Our Abdiel: The British Press and the Lionization of 'Chinese' Gordon

Article excerpt

Press coverage surrounding the 1886 death of Charles 'Chinese' Gordon in Khartoum, Sudan, provides an exemplary instance of the functioning of imperial discourse. Surprisingly, Gordon's lionization as a charismatic imperial leader emerged from lacunae in reporting and as a response to international criticism rather than as justification for his intervention. As British resistance to a fundamentalist uprising in the Sudan weakened and failed, previously diverse representations of British imperial activity became more unified. After his death, Gordon was nostalgically celebrated as an anomalous representative of a heroic imperial past. At the same time, within a generalizable press consensus about the meaning of the events at Khartoum, inchoate critiques of imperial ideology nonetheless emerged.

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While theorists of imperial ideology generally point out its discursive nature, too often analyses of imperial texts overlook the conditions of production that generate visions of racial and national heroism. This article examines factors that contributed to the elevation of Charles "Chinese" Gordon to martyrdom, and it argues that the consolidation of his image was a response to imperial competition and resentment, the empowerment of the press, and economic factors. In this instance Orientalist rhetoric about English superiority did not simply express a national political unconscious. Instead, unified visions of the British mission appeared strategically to fill in gaps in press coverage, in response to the criticisms of foreign antagonists, and as a result of competition in the newspaper and publishing industries.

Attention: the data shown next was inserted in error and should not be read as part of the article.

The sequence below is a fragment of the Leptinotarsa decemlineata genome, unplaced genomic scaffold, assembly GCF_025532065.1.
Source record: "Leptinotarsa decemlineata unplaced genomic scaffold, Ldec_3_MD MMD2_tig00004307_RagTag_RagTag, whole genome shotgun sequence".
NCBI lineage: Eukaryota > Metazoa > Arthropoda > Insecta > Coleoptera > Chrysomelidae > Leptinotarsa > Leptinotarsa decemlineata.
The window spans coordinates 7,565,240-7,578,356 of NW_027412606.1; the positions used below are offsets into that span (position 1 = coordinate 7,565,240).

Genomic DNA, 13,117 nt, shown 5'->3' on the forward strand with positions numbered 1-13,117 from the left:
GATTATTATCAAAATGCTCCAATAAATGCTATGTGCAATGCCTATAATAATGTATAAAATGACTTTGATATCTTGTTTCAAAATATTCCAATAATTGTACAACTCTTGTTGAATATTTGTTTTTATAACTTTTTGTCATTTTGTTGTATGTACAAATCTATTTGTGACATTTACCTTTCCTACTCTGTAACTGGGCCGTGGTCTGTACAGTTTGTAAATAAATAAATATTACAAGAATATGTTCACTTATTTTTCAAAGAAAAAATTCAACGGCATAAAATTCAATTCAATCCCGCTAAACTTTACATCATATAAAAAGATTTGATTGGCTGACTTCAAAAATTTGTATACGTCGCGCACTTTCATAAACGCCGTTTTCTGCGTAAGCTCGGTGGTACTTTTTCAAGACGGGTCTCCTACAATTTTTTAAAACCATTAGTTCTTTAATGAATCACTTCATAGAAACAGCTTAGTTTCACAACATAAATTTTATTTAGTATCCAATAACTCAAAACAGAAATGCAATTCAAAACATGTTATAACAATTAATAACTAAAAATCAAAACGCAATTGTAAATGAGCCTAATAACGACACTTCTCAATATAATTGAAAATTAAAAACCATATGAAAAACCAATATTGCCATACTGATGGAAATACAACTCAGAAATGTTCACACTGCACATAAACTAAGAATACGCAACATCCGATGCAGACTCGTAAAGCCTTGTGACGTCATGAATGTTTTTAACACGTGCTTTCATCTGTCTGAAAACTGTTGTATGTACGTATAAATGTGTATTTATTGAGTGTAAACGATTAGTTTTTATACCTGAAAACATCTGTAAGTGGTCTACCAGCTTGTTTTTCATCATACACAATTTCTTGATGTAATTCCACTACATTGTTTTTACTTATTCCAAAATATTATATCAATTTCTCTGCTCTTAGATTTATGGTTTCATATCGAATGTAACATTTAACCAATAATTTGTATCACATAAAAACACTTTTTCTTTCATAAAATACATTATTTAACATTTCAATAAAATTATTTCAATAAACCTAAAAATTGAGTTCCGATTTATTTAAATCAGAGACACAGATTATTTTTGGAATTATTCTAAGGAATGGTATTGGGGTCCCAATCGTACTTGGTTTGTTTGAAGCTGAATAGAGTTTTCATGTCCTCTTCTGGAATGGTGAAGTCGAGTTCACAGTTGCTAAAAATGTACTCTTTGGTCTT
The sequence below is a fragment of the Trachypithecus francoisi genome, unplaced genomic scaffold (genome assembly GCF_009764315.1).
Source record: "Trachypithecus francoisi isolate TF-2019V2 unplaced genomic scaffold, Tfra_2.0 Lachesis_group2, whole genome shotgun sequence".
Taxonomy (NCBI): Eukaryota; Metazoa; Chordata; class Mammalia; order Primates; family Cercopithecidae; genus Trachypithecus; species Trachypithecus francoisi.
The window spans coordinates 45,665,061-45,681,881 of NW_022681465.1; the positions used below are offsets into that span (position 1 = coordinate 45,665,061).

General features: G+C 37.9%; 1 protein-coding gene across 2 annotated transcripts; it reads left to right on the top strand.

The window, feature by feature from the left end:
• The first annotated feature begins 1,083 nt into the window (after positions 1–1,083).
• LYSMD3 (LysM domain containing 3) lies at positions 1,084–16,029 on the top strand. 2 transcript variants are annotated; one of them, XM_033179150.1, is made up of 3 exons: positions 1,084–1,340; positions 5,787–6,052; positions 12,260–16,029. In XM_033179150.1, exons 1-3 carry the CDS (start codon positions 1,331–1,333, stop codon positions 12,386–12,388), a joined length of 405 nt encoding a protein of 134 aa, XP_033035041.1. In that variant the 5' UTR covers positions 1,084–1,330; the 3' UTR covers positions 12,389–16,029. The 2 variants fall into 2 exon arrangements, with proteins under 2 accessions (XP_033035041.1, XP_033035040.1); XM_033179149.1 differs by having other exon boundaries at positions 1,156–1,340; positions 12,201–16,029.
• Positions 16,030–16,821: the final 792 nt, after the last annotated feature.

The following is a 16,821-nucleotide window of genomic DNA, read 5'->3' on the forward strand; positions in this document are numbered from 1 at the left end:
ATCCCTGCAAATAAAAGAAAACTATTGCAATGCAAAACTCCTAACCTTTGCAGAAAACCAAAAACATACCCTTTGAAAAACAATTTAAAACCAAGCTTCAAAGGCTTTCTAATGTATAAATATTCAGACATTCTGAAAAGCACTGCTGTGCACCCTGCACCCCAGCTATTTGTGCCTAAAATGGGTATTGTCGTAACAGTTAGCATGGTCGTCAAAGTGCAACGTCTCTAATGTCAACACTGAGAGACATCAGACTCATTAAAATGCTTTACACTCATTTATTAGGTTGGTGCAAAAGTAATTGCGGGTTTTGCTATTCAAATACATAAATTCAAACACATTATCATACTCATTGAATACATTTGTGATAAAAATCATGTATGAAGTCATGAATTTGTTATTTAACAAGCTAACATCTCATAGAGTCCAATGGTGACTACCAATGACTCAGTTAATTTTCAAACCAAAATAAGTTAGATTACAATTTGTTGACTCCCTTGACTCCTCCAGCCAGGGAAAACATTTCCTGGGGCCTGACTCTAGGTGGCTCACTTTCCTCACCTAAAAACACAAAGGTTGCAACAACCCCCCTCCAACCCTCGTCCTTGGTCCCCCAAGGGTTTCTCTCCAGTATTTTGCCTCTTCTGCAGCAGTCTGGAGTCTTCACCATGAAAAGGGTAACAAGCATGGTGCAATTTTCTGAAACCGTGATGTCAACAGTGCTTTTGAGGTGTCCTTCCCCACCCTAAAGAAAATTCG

From late January 1884 through the spring of 1885, the British public consumed a prodigious output of news about the actions and the fate of General Charles "Chinese" Gordon in the Sudan (Brown 133). Gordon's death at the hands of Sudanese rebels enraged an adoring British public, who viewed the general as an archetype of missionary imperialism, of the Englishman willing to sacrifice all for the betterment of the primitive Other. Jan Morris places Gordon among "a diverse succession of visionaries [who] gave [the British empire] a metaphysical dimension" in the late Victorian period (70). The press was full of stories of imperial adventure and conflict, and the spectacle of a virtuous Englishman confronting despotism, fanaticism, and especially the slave trade reassured many members of the British public of the righteousness of the imperial mission. In this context, Gordon was "everything a legend-maker could require," possessed of a "hypnotic ... [and] grand" personality, and whose modesty, ideas about Christian duty, and service to Britain made him an embodiment of the imperial ideal (Morris 73-74). These characteristics made Gordon the darling of newspapers like the Pall Mall Gazette (PMG). Yet even during the height of the siege Gordon claimed to "dwell on the joy of never seeing Great Britain again," and he repeatedly disparaged the press that went to such lengths to celebrate him, as in the following passage: "I think the Press is first-rate, to ventilate articles ... they are most useful" (Gordon 161, 42). Gordon's iconoclasm seems surprising given his near iconic status as an imperial hero. Why, then, would the press lionize a leader disgusted by contemporary Britain and cynical about the press' role in shaping public opinion? The rhetorical elevation of Gordon provides a signature example of the complex representational dynamics of the late Victorian empire.

Gordon's voyage to the Sudan was in fact a return--he had spent several years in the 1870s as Governor-General, during which he had rather ineffectually attempted to curb the Arab slave trade. British interest in Egypt was focused upon the Suez Canal, the quickest passage to the Indian subcontinent. In the Sudan, the slave trade and oppressive tax collection, among other factors, had stimulated enormous resentment among both the Arab and African tribes. …